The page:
• A picture of Africa (as a continent) beating as a heart would beat but haemorrhaging, blood gushing out; a surgeon then attempted to work on stopping the haemorrhage but to no effect, the bleed continued. After this a hand, the hand of God, moved across the continent and only then did the bleed heal, stop. Charlie reinforced the sense that we need to keep praying, we need to keep holding on to the peace and purposes that God has for us in the here and now. We need to recognise that there is much hurt, much unresolved anger and much change needed and it is all pouring out at the moment. We need to keep praying for guidance as to how to manage this space, to guide it and allow it to transform not only systems but also people’s lives in order for healing to happen.

About 10 years ago I had a dream which keeps returning every time I think about the state of our nation:
Context of the house where the dream happened: I grew up in Tokai – relatively close to Pollsmoor Prison, so lived with an awareness of protests and the political awareness that my mom instilled in us through her refusal to treat or engage with people differently based on their race. In fact, mom and dad through their networks exposed us to prayer, reconciliation and story-telling weekends in the early 90’s. Our home was open to all people always and we had missionary (local and foreign) students of all race and nationalities in our house often.

My dream: I was inside the house I grew up in and could see masses of angry black youth shouting, protesting and throwing building nails at homes in anger, shouting threats and toyi toying. These nails, despite doors and windows being closed, slid under the door lintels and landed on the tiles in our passage. In my dream I remember picking up these nails and looking at them in my hands, crying that these are meant for building up and not instilling fear or damaging or breaking down.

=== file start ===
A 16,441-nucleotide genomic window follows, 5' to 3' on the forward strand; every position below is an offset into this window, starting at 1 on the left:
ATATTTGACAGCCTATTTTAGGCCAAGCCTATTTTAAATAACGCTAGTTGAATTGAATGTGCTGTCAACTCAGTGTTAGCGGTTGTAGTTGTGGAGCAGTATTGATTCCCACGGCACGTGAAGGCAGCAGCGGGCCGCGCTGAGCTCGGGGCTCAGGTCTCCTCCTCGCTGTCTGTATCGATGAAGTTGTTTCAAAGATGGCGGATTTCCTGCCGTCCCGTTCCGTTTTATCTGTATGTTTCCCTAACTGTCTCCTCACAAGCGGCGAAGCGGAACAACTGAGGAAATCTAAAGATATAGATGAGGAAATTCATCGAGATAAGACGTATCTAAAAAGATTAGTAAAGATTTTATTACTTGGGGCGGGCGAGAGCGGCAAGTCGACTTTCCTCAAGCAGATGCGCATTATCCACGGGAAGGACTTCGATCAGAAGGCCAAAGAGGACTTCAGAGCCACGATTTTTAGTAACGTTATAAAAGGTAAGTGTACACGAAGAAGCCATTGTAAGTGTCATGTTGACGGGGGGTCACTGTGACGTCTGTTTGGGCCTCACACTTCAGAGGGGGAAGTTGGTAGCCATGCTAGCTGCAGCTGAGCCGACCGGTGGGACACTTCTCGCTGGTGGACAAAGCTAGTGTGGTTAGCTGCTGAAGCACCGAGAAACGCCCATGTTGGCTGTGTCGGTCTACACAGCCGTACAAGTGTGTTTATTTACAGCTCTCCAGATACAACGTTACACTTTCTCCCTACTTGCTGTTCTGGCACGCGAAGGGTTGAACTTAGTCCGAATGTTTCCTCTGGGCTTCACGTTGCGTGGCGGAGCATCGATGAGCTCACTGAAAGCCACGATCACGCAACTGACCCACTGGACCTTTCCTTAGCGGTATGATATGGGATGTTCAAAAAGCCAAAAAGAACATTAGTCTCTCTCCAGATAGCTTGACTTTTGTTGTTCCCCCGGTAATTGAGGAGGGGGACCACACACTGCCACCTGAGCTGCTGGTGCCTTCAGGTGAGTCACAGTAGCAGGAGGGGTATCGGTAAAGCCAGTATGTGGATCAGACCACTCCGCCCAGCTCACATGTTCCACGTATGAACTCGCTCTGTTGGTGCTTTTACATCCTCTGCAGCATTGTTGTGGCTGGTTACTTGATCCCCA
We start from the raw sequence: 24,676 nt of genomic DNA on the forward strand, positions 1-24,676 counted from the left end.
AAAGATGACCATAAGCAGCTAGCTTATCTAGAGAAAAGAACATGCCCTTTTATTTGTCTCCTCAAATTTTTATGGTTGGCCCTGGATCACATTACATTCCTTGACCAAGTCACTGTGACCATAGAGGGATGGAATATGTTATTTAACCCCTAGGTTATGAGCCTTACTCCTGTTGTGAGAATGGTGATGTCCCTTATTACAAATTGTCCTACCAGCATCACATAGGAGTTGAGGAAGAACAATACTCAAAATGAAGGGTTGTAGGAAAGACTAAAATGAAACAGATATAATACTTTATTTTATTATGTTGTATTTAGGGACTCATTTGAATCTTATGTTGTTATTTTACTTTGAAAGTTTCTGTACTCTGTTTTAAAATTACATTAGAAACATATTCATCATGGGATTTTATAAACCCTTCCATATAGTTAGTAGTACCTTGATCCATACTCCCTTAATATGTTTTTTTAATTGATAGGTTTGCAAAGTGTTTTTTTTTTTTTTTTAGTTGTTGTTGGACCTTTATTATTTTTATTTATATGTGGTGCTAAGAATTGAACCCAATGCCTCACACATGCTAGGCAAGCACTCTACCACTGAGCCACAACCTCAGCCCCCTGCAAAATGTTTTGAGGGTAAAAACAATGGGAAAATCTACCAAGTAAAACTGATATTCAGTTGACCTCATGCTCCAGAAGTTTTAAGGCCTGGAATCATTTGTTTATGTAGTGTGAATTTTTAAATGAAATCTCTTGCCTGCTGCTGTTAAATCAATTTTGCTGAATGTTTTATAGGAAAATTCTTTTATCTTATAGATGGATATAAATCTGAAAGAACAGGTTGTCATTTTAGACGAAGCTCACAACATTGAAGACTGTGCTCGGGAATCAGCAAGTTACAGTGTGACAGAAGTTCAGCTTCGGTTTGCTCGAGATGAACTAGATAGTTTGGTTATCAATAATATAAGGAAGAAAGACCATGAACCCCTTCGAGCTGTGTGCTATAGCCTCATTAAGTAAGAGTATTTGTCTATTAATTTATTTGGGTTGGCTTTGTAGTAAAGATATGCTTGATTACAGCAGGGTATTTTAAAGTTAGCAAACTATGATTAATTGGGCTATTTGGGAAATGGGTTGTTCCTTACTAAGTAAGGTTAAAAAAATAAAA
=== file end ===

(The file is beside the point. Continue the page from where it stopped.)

I am still sitting with this dream – trying to work out how and where I pick up these nails (even if they prick and hurt and result in my hands bleeding, as in the dream) to know how I am part of the building process.

I am feeling a little more hope-fuelled than I was this early this morning.
I am acknowledging and confessing that my hands and heart have been bleeding.
It has been overwhelming some days.

My prayer is simply this:
God show me where you are in the midst of this?
God show me practically where you need me to be in the midst of this?
God show me how to be a part of the healing and not the hurting?
God show me.

First prize for our family

Recently my guy and I decided that the time was now for us to start the process towards becoming a family via adoption. In fact after during our December holiday we agreed that by March we wanted to initiate the process. Our December holiday included conversations with friends who have adopted, who work in the space of adoption, who have birth babies and adopted ones but claim them ALL as their children. In fact, it’s been interesting chatting to friends who chose to adopt first around their fear that they may not love the birth baby should they fall pregnant as much as they do their first child.

Before we even said yes to maybe I like you enough to exclusively figure out what life MIGHT look like with you as my SO (significant one) we had conversations that included the A-plan.

The Adoption plan.

FF 3 years, a cross country move back to the homeland (me) and figuring out what it means to be a CapeTonian person (him), a marriage, miscarriage, job changes, moving homes and lots of dreaming about what do we want our family to look like and the plan A of including adoption is and was always there.

It’s been sad, frustrating, interesting and sometimes bizarre listening to people’s responses when we say this. Responses that have included:
Are you giving up on birth babies? (According to the doctor for those of you who have asked, wanted to ask or the thought had crossed your minds, there is absolutely NO reason why we shouldn’t fall pregnant if we choose to. In fact I checked this again last month during a consultation with him).
ADOPTION for us is is NOT PLAN B if plan A failed. It was always part of plan A. Regardless of how our children arrive, they are our plan A for having kids.